Registration opens for 70th annual Texas A&M Beef Cattle Short Course

Kay Ledbetter, Texas AgriLife Today

June 10, 2024

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The 70th annual Texas A&M Beef Cattle Short Course on Aug. 5-7 in Bryan-College Station is open for registration. The event is hosted by the Texas A&M AgriLife Extension Service and the Texas A&M College of Agriculture and Life Sciences Department of Animal Science.

The event is the largest beef cattle educational event in the world, with an expected crowd of 2,000 producers attending, said Jason Cleere, Ph.D., conference coordinator and AgriLife Extension statewide beef cattle specialist in the Department of Animal Science, Bryan-College Station.

From the Cattleman’s College to the Texas Aggie Prime Rib Dinner, the nationally and internationally recognized three-day event offers producers more than 50 hours of training across 20 courses covering basic ranching practices, new technologies and hot topics in beef cattle production.

It also offers attendees access to over 150 agriculture-related businesses and trade show exhibitors and continuing education units for both pesticide license holders and veterinarians.

Cleere said the event includes the standard sessions it is famous for, as well as the technology session added last year. This year, the youth track for high school students will return for the first time since 2019.

Both in-person and virtual attendance are offered. The cost is $300 for in-person attendance, $160 for virtual registration and $150 for youth. A $40 fee will be charged for late registration after July 27. Go online for registration, or contact 979/314-8507 or beefcattleshortcourse@gmail.com for more information.

Hot topics on the agenda

Cleere said presentations will cover subjects ranchers are eager to learn more about — cattle market and the weather outlook.

“The market is great right now, but as we rebuild our herds, the biggest question is: ‘Will the prices fall off as fast as they did after 2014?’” he said. “The rebuilding happened really fast during that time, and the prices came back down quickly. So, the question is: ‘How long will this market be as good as it is?’”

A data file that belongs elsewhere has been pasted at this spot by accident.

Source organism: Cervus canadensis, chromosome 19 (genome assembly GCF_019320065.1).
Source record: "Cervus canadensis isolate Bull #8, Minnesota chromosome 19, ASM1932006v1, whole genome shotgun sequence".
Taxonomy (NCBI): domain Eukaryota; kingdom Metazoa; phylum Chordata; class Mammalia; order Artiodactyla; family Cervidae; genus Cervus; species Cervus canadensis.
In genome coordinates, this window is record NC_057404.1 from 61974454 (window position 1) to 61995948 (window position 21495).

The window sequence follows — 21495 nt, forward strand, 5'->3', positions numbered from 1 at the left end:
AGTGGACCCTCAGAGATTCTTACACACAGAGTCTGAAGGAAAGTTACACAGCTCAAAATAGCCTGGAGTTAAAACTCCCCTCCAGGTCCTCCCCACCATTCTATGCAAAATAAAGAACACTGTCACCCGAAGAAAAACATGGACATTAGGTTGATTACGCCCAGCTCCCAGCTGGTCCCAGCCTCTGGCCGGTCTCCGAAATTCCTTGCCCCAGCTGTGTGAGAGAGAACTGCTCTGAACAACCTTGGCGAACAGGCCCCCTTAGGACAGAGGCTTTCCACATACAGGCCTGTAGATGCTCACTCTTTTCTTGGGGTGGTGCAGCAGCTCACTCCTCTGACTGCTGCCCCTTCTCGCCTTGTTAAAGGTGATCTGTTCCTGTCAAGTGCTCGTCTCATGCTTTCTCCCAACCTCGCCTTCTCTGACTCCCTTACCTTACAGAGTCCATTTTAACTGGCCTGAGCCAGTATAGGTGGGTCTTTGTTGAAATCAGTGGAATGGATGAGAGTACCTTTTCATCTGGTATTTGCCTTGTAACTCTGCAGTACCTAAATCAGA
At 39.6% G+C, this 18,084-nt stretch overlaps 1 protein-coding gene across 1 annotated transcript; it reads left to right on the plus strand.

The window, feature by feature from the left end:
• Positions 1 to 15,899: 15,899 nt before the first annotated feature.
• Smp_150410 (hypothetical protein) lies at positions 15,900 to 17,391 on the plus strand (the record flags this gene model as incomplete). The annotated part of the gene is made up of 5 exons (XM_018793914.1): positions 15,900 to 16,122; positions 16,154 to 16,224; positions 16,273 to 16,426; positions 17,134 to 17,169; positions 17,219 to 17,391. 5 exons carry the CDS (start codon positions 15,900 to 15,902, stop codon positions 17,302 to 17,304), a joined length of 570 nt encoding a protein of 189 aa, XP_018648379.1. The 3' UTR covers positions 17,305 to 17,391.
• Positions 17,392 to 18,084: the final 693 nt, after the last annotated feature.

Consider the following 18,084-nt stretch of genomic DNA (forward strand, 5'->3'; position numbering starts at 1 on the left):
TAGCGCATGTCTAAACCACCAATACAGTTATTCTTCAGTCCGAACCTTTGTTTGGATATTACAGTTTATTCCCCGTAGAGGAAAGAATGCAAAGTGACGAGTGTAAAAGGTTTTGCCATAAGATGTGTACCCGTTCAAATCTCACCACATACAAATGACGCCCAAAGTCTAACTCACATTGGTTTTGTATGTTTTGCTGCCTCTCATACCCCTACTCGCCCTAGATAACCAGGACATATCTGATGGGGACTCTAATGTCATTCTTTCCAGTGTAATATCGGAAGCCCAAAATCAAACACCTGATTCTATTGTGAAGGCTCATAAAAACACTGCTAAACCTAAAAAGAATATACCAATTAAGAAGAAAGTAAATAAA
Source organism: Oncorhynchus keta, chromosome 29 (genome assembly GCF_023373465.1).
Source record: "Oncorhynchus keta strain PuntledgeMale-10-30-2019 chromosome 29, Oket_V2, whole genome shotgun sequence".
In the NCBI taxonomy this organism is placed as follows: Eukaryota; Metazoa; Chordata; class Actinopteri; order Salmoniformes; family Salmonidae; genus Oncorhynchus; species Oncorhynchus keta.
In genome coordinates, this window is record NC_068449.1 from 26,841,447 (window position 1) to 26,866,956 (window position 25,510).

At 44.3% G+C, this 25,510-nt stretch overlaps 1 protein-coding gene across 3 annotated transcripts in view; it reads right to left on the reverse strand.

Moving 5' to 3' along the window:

Colorado meteorologist Brian Bledsoe is returning to give a long-range weather outlook.

“From a beef cattle ranching perspective, weather is what we depend on,” Cleere said. “We can’t change the weather, but we can change our management strategies to be better prepared for a drier fall or spring. What we’ve learned over the last 15-20 years is the weather patterns are different and not as predictable long term, so we want to provide producers with key information to look into the next year.”

Forage and grazing management are typically high-interest sessions at the event, Cleere said, as well as the two basic ranch management sessions.

“We have a lot of people who come to the beef cattle short course who are just getting into the business or are thinking about getting into the business,” he said. “Those sessions help set the stage for what they need to learn over the next two days.”

Related events

A Ranch Horse Program, which is included with the full Beef Cattle Short Course registration, will be offered on Aug. 4 at the Hildebrand Equine Complex. Those interested in only the ranch horse program can register for $60.  

Also, up to 32 hours of continuing education credits will be offered during the Bovine Reproduction Veterinary Continuing Education Program on Aug. 3, the Veterinarian Continuing Education Program on Aug. 4 and the Beef Cattle Short Course Veterinary Continuing Education sessions Aug. 5-7.

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